Album review: Cold War Kids, "Mine Is Yours"
Cold War Kids have built their reputation on spiky, loose-limbed music, illuminatingly detailed lyrics and a voice-might-crack-at-any-second singer who could sound simultaneously tender and unhinged. Like their distinctive cover artwork, they left the rough edges in - and played them as a strength. Fans who have grown to love Kids will most likely be disappointed by "Mine Is Yours," the Cali combo's third record, where rough edges and sharp lyrics are scarce. Most others won't bother listening long enough to form much of an opinion.
Thirty seconds in, it's immediately clear there was a producer in the room. Over a U2-ish intro, singer and lyricist Nathan Willett enters with some oh-o whoas, but he sounds reserved, checking himself. The band's spindly swing is glossed over, couched in echo. The melody is pleasant but ordinary. Unfortunately, the track is a harbinger: Over the disc's 45 minutes, Kids rarely do anything distinctive.
Songs such as "Louder Than Ever" and "Finally Begin" - which slide into catchy choruses - and the Vampire Weekend-ish guitar riff that propels "Broken Open" indicate that the goal of working with producer Jacquire King was to craft songs that appeal to a larger audience. No surprise that some of Willett's most bland lyrics populate those tracks. And it isn't a case of subtle nuance, either. After more than 20 plays, only one song - "Cold Toes on the Cold Floor" - demonstrates any grit. "Somehow you manage to keep your sense of humor intact," Willet sings on "Skip the Charades." Cold War Kids fans will be well served to heed that advice while listening to this consistently uninteresting album.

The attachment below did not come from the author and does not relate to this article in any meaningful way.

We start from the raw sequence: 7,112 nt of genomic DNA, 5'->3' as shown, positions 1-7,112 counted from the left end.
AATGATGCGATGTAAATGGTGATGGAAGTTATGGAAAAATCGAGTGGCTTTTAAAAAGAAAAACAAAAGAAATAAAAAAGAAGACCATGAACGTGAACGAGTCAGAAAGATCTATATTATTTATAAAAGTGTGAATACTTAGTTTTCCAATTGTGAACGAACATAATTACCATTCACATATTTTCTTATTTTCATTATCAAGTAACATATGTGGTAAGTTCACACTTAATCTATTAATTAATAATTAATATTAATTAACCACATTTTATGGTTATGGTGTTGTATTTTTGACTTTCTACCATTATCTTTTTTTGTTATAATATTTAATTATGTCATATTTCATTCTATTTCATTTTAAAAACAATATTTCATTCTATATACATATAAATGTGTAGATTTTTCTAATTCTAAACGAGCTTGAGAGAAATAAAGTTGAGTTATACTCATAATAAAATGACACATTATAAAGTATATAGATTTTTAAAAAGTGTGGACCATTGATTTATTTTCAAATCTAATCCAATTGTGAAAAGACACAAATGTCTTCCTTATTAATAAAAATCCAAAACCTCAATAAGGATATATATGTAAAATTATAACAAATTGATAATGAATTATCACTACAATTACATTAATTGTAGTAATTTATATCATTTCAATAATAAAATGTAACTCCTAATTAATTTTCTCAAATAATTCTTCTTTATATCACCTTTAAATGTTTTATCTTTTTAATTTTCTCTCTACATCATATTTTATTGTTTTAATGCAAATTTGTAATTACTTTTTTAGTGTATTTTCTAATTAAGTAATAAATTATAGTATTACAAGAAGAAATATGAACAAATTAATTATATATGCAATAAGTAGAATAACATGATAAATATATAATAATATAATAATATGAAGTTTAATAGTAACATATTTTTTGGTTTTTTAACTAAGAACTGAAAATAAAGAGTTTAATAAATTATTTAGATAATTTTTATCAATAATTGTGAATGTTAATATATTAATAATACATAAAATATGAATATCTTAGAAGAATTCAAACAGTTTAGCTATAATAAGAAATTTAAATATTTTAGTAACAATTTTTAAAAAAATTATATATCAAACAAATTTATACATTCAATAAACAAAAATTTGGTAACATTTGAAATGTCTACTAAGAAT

Recommended tracks: "Cold Toes on the Cold Floor," "Skip the Charades"
| January 25, 2011; 11:20 AM ET
Categories: Quick spins | Tags: Cold War Kids
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